On February 25, Fastly shared the first part of their speaker series on security with Alex Pinto, Chief Data Scientist of Niddel and leader of the MLSec Project. The topic of his presentation was data science machine learning and security. The biggest issue that Pinto wanted to address is the marketing fluff that surrounds A.I./machine learning and security.
A lot of companies use “machine learning” as a buzzword to seem current with their trends, but Pinto stresses that this just hurts buyers and investors who know don’t know if they are buying the correct products or funding the right developments. He stressed awareness over certain heavy-handed marketing terms such as:
- Big data security analytics
- Hyper-dimensional security analytics
- 3rd generation artificial intelligence
- Secure because of math
All of these tend to be used as marketing terms without much backup on the details. Big data security analytics is usually sold as a big mythical creature that promises you nothing will go wrong and all the problems that others can’t solve, they can. The big issue with this and the reason it needs to be address is because without the right security features, your network could suffer lasting damages and extensive costs.
Difficulty of Evaluation
One of the main problems that comes with security is questioning whether your system is fully protected or not, and a lot of this has to do with the fact that many security people don’t share information. Public data sets are incredibly scarce in this industry, which makes having a benchmark of your protection a lot more difficult.
Pinto then began discussing the issues that arise when using anomaly detection with machine learning. To begin, anomaly detection works best for well-defined processes on simpler systems. Using anomaly detection compares known means to the system, which makes it good at looking at single, consistently measurable variables. It is often the basis for most fraud prevention or used by devops to measure against different stats on their dashboards.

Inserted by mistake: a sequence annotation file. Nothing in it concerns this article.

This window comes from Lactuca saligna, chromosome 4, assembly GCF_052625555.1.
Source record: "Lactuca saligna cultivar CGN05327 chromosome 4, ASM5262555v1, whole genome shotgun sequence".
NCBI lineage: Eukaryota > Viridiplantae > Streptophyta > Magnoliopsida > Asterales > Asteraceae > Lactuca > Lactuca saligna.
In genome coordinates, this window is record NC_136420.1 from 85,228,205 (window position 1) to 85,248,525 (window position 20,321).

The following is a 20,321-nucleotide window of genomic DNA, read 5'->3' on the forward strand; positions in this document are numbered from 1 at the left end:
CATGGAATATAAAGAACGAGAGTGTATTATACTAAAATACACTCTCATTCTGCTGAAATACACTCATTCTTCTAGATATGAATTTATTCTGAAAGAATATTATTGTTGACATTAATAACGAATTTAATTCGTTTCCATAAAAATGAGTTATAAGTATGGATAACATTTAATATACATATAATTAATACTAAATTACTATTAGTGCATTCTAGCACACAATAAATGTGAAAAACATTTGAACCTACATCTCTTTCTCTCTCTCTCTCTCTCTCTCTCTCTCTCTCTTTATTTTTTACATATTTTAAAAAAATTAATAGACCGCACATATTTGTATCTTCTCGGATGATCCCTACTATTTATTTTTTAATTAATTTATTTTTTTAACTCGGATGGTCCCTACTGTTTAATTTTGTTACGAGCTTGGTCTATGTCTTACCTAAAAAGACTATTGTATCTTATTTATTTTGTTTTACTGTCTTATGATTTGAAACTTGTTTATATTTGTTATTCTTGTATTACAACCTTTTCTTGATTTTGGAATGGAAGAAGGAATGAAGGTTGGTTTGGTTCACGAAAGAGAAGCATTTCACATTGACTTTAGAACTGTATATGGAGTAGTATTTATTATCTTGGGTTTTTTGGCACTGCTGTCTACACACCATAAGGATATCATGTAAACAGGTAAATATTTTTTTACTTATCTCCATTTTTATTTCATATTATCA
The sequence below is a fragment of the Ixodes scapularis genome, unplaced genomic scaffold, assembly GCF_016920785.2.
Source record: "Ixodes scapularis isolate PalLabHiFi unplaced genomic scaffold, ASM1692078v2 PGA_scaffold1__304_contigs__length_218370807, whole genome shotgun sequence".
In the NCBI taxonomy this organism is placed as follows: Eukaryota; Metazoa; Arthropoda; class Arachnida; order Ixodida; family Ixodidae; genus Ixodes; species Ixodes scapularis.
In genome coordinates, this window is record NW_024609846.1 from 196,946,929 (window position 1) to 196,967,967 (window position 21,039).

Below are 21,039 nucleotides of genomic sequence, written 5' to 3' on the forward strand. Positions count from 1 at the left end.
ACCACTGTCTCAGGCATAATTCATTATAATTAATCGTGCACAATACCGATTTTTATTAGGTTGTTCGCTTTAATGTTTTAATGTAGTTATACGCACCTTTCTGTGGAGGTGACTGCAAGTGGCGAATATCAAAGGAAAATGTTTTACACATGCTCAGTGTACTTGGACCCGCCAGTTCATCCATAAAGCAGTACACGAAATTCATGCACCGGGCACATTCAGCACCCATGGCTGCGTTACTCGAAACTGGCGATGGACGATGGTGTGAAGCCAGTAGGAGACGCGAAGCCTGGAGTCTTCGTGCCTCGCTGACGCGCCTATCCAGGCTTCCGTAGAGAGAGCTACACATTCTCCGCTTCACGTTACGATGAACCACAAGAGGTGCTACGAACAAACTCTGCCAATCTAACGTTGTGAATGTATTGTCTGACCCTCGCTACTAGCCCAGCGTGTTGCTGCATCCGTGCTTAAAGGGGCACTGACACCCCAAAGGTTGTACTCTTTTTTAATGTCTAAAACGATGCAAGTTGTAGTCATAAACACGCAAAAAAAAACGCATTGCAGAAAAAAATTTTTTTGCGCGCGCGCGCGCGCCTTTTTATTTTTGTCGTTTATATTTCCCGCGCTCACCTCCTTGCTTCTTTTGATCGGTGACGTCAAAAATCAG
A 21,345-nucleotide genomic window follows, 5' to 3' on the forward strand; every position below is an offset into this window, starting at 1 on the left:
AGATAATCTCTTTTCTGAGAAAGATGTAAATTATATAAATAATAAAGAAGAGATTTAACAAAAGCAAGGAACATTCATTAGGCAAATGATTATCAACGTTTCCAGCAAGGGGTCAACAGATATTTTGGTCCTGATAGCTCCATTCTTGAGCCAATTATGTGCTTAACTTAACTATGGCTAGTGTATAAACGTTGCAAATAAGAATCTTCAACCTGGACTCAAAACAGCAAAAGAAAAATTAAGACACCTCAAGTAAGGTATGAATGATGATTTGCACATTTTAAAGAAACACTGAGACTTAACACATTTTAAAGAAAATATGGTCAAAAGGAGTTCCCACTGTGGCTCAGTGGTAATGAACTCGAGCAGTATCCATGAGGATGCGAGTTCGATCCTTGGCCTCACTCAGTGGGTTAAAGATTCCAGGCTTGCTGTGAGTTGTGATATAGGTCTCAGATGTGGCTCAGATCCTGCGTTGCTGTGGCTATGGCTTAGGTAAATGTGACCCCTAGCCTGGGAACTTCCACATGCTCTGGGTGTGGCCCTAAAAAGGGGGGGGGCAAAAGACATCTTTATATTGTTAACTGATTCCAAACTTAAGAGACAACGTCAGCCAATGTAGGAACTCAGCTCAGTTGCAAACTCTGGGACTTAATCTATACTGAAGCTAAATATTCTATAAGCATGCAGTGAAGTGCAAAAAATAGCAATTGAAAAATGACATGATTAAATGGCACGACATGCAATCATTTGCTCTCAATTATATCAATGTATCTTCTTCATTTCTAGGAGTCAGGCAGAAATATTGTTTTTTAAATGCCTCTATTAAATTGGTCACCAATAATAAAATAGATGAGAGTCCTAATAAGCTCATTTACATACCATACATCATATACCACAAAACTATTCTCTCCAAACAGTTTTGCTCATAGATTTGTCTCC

The problem with anomaly detection though, is that the data tends to be too diverse. Anomaly detection is like trying to measure a distance, so if a piece of data is way outside of the normal range, you know based on the distance that it is problematic. But the more dimensions you add, the more ways you have to look at the data, which means that these distances begin to look the same.
For instance, Pinto brought up this analogy–say there is square with a circle overlapping it and you want to find the distance from the center of the square to the edge of the circle. It’s pretty easy and straightforward. Now say that you have a cube with a sphere over lapping it–suddenly the distance becomes meaningless with increased volume and dimensions.
People using anomaly detection have a bunch of small models with small dimensionalities, but when you add more, detection becomes tricky and the system becomes vulnerable. For instance, consider normality-poisoning attacks. Your system is designed to compare your data to a “normal” preset, but what is the perfect normal? It doesn’t matter how you train the model, if it’s told the wrong information in the beginning, it will never learn the right way.
The Anomaly Detection Pyramid
Pinto goes on to breakdown his basic pyramid of importance when it comes to different factors that decide how to integrate machine learning anomaly detection.